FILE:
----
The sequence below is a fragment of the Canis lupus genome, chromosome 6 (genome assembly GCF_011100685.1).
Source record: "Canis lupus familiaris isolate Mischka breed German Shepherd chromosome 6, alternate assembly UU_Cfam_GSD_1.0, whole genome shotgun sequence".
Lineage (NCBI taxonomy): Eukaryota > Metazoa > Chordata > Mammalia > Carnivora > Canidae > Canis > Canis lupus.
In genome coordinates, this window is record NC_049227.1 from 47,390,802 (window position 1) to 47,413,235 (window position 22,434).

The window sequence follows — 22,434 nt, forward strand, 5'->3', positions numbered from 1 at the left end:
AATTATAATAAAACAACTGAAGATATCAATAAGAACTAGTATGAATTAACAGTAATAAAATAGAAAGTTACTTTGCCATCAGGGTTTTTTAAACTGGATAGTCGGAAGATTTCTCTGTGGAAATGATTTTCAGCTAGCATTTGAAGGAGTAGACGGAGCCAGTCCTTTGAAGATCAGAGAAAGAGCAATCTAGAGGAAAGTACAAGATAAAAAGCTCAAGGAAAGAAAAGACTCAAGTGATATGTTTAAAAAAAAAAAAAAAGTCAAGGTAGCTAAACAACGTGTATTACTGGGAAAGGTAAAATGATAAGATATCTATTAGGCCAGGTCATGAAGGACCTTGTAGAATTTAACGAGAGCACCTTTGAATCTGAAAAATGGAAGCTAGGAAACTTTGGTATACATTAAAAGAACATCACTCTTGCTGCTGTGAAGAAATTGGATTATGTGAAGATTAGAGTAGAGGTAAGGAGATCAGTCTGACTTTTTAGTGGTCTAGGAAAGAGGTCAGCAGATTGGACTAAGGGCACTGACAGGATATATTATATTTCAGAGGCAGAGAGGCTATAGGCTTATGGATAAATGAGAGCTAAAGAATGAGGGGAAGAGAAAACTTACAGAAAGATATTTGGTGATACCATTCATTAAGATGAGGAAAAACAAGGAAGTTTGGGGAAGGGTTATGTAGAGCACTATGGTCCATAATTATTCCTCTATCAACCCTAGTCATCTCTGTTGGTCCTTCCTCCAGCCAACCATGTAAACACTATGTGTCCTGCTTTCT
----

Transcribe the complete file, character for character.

The sequence below is a fragment of the Canis lupus genome, chromosome 6 (genome assembly GCF_011100685.1).
Source record: "Canis lupus familiaris isolate Mischka breed German Shepherd chromosome 6, alternate assembly UU_Cfam_GSD_1.0, whole genome shotgun sequence".
Lineage (NCBI taxonomy): Eukaryota > Metazoa > Chordata > Mammalia > Carnivora > Canidae > Canis > Canis lupus.
In genome coordinates, this window is record NC_049227.1 from 47,390,802 (window position 1) to 47,413,235 (window position 22,434).

The window sequence follows — 22,434 nt, forward strand, 5'->3', positions numbered from 1 at the left end:
AATTATAATAAAACAACTGAAGATATCAATAAGAACTAGTATGAATTAACAGTAATAAAATAGAAAGTTACTTTGCCATCAGGGTTTTTTAAACTGGATAGTCGGAAGATTTCTCTGTGGAAATGATTTTCAGCTAGCATTTGAAGGAGTAGACGGAGCCAGTCCTTTGAAGATCAGAGAAAGAGCAATCTAGAGGAAAGTACAAGATAAAAAGCTCAAGGAAAGAAAAGACTCAAGTGATATGTTTAAAAAAAAAAAAAAAGTCAAGGTAGCTAAACAACGTGTATTACTGGGAAAGGTAAAATGATAAGATATCTATTAGGCCAGGTCATGAAGGACCTTGTAGAATTTAACGAGAGCACCTTTGAATCTGAAAAATGGAAGCTAGGAAACTTTGGTATACATTAAAAGAACATCACTCTTGCTGCTGTGAAGAAATTGGATTATGTGAAGATTAGAGTAGAGGTAAGGAGATCAGTCTGACTTTTTAGTGGTCTAGGAAAGAGGTCAGCAGATTGGACTAAGGGCACTGACAGGATATATTATATTTCAGAGGCAGAGAGGCTATAGGCTTATGGATAAATGAGAGCTAAAGAATGAGGGGAAGAGAAAACTTACAGAAAGATATTTGGTGATACCATTCATTAAGATGAGGAAAAACAAGGAAGTTTGGGGAAGGGTTATGTAGAGCACTATGGTCCATAATTATTCCTCTATCAACCCTAGTCATCTCTGTTGGTCCTTCCTCCAGCCAACCATGTAAACACTATGTGTCCTGCTTTCT